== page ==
Harry Redknapp: Behind the public face
In public Harry Redknapp is the affable, well-respected, cheerful Cockney who is loved by football fans across the country.
During his trial, which has seen the Tottenham boss cleared of receiving untaxed payments, different sides of his personality have emerged.
So what is Redknapp like behind closed doors?
Steve Claridge was 17 when he moved to AFC Bournemouth, where Redknapp was manager.
"I'd put him into the category of the old school-type manager, it is all about the football, it's [all about] getting the result on the Saturday," Claridge said.
"Harry is not going to go out of his way to man-manage people or mollycoddle [players].
"You are either going to be a proper person, a strong character, stand up to it, be a man about it or go under, and if you go under he will get rid of you, that's the type of person he is."
The Tottenham boss might keep that side well-hidden but it is something successful bosses need, Claridge said.
"You wouldn't stay in management for as long as he has, you wouldn't stay at the level that he has stayed, unless he's got that edge to him," he said.
"He's got that ruthless streak... and along the way you are going to upset people, but ultimately it will be for the good of the football club."
Redknapp's life has always been immersed in football, playing for and managing both West Ham United and Bournemouth, as well as spells in charge of Southampton and Portsmouth.
His son Jamie and nephew Frank Lampard have both played at the highest level for their country.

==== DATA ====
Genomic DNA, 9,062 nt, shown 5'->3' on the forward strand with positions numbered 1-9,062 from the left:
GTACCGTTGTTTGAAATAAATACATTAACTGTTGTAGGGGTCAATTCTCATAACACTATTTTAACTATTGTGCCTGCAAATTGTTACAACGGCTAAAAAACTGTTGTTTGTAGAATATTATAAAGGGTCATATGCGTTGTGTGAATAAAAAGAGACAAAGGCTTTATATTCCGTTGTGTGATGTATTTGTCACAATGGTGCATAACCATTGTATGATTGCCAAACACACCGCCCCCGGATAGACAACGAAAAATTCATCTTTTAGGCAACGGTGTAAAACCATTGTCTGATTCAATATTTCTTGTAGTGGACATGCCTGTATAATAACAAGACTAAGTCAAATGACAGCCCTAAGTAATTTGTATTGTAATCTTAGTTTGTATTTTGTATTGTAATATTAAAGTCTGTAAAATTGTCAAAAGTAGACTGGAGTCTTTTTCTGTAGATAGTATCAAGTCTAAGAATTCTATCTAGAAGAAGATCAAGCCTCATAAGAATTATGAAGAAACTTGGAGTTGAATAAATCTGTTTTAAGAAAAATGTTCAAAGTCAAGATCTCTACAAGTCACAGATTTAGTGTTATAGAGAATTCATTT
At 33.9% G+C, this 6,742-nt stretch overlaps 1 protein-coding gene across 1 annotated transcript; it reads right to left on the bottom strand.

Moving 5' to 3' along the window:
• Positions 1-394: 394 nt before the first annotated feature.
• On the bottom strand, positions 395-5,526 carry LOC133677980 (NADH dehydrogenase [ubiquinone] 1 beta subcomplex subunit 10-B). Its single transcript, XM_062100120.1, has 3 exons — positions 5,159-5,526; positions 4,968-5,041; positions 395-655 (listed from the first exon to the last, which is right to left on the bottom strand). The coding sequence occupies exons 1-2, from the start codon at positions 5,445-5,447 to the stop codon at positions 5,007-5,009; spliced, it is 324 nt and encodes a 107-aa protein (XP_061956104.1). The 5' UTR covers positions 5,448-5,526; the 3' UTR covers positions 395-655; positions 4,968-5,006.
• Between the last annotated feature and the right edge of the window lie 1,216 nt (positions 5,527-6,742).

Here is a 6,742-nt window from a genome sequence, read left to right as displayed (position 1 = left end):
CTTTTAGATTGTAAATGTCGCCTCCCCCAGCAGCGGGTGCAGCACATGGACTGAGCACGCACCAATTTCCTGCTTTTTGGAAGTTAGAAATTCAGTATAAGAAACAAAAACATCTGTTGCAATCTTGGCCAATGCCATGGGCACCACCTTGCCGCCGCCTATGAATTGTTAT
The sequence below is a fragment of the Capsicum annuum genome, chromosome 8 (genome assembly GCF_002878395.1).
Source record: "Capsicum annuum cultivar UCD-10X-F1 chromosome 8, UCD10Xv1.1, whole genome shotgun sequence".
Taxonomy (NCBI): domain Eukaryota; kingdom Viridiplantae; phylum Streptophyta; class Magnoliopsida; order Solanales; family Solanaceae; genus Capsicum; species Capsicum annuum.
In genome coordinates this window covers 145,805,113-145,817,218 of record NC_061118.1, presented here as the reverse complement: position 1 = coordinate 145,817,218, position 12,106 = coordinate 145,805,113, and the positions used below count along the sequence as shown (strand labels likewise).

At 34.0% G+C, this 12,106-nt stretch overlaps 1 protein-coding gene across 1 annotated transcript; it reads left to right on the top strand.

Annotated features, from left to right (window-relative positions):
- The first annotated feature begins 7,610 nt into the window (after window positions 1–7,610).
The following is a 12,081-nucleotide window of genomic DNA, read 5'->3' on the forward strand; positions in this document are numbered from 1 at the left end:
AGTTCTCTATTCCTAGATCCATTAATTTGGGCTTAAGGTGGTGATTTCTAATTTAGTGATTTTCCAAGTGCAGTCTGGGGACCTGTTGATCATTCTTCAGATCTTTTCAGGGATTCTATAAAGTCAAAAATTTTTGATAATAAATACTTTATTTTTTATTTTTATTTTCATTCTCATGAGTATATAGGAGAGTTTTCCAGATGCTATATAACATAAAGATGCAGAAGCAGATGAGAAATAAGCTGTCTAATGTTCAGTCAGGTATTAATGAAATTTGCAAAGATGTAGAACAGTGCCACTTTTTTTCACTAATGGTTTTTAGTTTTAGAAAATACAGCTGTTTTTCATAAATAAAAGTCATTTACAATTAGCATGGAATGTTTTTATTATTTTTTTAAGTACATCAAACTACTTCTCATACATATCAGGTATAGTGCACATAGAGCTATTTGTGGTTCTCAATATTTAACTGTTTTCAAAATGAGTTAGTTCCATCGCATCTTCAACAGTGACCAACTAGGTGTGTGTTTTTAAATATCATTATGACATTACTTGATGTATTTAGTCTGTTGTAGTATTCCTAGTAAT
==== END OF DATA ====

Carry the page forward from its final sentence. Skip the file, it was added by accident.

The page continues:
His major honours include the FA Cup and Football League Division One titles with Portsmouth, before leading Spurs into the UEFA Champions League.
Towards the end of his playing career he had a stint with Seattle Sounders in the US, before returning to England and becoming caretaker boss at Bournemouth in 1983, losing his first game 9-0 to Lincoln.
He eventually led the side to the old third division title, in 1987.
But in recent times, Redknapp has been dogged by controversy.
A Panorama programme in 2006 filmed him allegedly making an illegal approach for a player, a claim he has always denied, and following an inquiry no action was taken.
'Fight his corner'
A year later, his beloved home in the exclusive Dorset peninsula of Sandbanks was raided by police investigating alleged football corruption.
But Redknapp, whose wife Sandra was at home alone, was never happy about the way the early-morning operation was carried out and after a legal battle the raid was ruled unlawful.
That willingness to stand up for himself was a trait Claridge recognises in Redknapp's management style.
"He's going to fight his corner," he said. "He is a hard taskmaster.
"He will meet players head-on... if they don't come up to scratch then they will go.
"He sets his standards high, so why shouldn't he set yours high?"
The Sandbanks home is where Redknapp still makes the 240-mile round-trip to work in north London, something which Claridge believes shows he still has a big "appetite" for the game, even at the age of 64.
It was Redknapp's time at Portsmouth which has come under the spotlight during his trial and it is a city with mixed views on their former boss after his defection to bitter rivals Southampton in 2004, only for him to return to Pompey and win the FA Cup in 2008.
Colin Farmery, who has written a number of books about the club, said: "For all his faults - and at Portsmouth we know he's got his faults - he has produced some fantastic football teams in his time."
Despite minor heart surgery last year Redknapp says he has no plans to give up the game he loves.